It’s a full in-tray for the next KQ chief

The search for a new boss of troubled national carrier Kenya Airways #ticker:KQ has entered homestretch with the airline’s management expected to announce a new chief executive any time.

Ahead of the much-awaited announcement, experts say the person who takes over the job has a momentous task ahead in turning around the airline, which is undergoing a restructuring to lift its sagging fortunes.

Among the top priorities of an incoming boss is to look at the carrier’s balance sheet, which is currently being cleaned, and immediately turn on a charm offensive that would attract Sh60 billion that the airline needs to stay on a straight course.

The hope lies in securing money from the Treasury and French carrier KLM (Kenya Airways’ major shareholders) before turning to other possible sources.

Kenya Airways, known as KQ by its international code, is a national treasure and regaining its glory days is absolutely correlated to the well-being of the national interest.

“Kenya Airways’ problems have been long entrenched and the new CEO has to effect a trend change and probably does not have that much time,” Nairobi-based analyst and Rich Management chief executive Aly Khan Satchu told Smart Company in an interview.

Outgoing Kenya Airways chief executive Mbuvi Ngunze has stayed in office beyond the initially announced exit date to allow the airline more time to search for a new boss.

The airline’s chairman Michael Joseph recently said a selection committee charged with hiring a new CEO has shortlisted four candidates whose credentials were expected to be presented to the board on April 5, for the final pick and subsequent announcement.

The names were not revealed.

He, however, said due to their diverse nationalities it took time to have them interviewed.

Mr Ngunze, who has been at the carrier’s helm since December 2014, was expected to step down by end of March, ending his career at the national carrier which he joined as chief operating officer five years ago.

But the change of guard will now not take place until at least mid next month.

“We finished the interviewing process two weeks ago. We have shortlisted four candidates. I cannot disclose their nationalities. I will make the announcement middle of April,” Mr Joseph said last month.

“The selection process took one or two weeks longer than expected. This is because members of the nominations committee do not all live in the same country and we have to meet to discuss.”


Analysts say an incoming chief executive should be a veteran aviation expert with proven experience in lifting the fortunes of troubled carriers.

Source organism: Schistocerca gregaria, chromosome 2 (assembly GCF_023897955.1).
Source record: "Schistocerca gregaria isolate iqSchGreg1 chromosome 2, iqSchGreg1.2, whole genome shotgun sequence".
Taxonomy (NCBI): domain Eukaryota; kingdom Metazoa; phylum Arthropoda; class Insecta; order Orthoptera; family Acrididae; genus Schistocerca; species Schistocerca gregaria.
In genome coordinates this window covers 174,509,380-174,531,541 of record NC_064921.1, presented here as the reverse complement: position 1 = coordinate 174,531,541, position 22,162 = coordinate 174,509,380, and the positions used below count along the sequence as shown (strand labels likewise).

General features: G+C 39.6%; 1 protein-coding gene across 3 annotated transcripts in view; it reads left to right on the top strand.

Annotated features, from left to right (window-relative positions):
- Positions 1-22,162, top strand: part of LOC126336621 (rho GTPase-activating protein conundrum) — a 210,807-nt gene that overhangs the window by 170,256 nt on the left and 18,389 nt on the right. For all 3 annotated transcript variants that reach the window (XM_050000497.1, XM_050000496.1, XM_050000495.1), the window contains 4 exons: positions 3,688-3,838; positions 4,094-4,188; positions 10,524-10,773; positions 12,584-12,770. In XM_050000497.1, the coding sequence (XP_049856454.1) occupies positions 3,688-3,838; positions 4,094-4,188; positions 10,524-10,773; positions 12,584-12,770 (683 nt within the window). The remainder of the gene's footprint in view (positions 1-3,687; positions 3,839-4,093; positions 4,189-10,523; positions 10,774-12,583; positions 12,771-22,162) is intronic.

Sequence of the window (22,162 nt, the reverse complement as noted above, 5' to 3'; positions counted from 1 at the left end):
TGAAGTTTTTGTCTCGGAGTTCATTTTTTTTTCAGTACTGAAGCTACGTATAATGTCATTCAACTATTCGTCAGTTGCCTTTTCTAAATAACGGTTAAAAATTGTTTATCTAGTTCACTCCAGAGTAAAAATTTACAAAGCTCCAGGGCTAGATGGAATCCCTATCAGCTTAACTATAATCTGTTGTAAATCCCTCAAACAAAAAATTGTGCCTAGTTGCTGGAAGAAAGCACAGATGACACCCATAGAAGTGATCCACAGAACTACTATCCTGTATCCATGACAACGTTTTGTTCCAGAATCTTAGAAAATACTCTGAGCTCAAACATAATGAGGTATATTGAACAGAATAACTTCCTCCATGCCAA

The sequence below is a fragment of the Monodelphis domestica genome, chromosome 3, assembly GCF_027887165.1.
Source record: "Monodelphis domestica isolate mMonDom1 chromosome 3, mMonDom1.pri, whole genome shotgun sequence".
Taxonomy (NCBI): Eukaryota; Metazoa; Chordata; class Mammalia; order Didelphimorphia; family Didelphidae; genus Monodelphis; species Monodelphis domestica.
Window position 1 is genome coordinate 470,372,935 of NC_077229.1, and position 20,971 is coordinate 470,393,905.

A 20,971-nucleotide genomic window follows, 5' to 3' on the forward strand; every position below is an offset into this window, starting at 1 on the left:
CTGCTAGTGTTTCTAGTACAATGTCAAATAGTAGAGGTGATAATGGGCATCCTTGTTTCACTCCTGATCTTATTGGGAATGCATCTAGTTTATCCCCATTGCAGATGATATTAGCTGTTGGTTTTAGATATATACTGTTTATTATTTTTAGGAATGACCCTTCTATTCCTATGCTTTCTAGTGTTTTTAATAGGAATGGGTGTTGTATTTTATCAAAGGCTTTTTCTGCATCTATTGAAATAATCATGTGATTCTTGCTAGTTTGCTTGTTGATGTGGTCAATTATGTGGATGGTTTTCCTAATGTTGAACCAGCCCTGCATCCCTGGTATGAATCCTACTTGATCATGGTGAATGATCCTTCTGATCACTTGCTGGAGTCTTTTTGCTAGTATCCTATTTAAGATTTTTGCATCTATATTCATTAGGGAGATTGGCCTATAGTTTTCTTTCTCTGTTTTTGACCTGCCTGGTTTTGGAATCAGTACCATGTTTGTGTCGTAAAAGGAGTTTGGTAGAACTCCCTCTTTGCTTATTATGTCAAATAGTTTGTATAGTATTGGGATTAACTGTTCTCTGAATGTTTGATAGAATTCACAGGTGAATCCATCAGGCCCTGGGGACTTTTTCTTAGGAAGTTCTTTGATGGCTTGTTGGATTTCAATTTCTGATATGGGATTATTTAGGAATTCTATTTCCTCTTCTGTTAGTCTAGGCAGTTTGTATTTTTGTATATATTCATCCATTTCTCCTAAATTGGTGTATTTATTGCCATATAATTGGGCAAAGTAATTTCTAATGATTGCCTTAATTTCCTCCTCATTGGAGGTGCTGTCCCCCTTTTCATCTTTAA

“I would like to see a proven aviation man, someone who has experienced turn-around situations and someone who understands the nuts and the bolts of the business,” said Mr Satchu in the interview.

“I have no doubt there is a profitable business, a Phoenix that can rise from the ashes, but we need a dynamic 360 degree CEO a ‘’Lee Iacocca’’ as it were,” he said.

Mr Joseph – who joined the KQ board in October last year– had earlier noted that if the candidate they eventually pick has to give notice at their current workplace, it may take even longer for them to assume office.

Despite not disclosing the nationalities of the four candidates on the shortlist, the chairman had also said that the incoming CEO is “likely to be an expatriate” with “turnaround” experience in the sector.

“We do not also want to rush this process. It’s important that we make the right decision. The four names will be presented to the board. It’s only after  that can I make the announcement,” he said.

The NSE-listed airline has in recent years come under financial pressure weighed by expensive loans and fuel hedging pacts, low tourist numbers, foreign exchange losses and the Ebola outbreak among several other negative factors.


KQ, which is 29.8 per cent owned by the Treasury and 26.7 per cent by Air France-KLM, has posted four consecutive full-year losses beginning March 2013.

In the year to March 2016, it recorded a net loss of Sh26.2 billion.

The airline was hit by industrial strikes on several occasions last year, with its pilots demanding that Mr Ngunze exits the company alleging mismanagement from him and Mr Joseph’s predecessor — Ambassador Dennis Awori.

KQ, with the assistance of US consultancy McKinsey, has been implementing a back-to-profitability plan, which had involved actions like the sale or lease of aircraft, balance sheet restructuring and staff cuts among others.

Once the balance sheet restructuring is completed, the incoming boss and the airline’s board will have to turn on the charm to attract Sh60 billion which the airline needs to stay afloat.

“The plan is to have completed the financial restructuring by the time the new CEO is coming in. We cannot expect the new person to engage in that,” Mr Joseph said in an earlier interview.

“What I hope will happen is that we shall get some cash inflow from both KLM and the Kenya government and we shall see whether that is enough to take us forward.”

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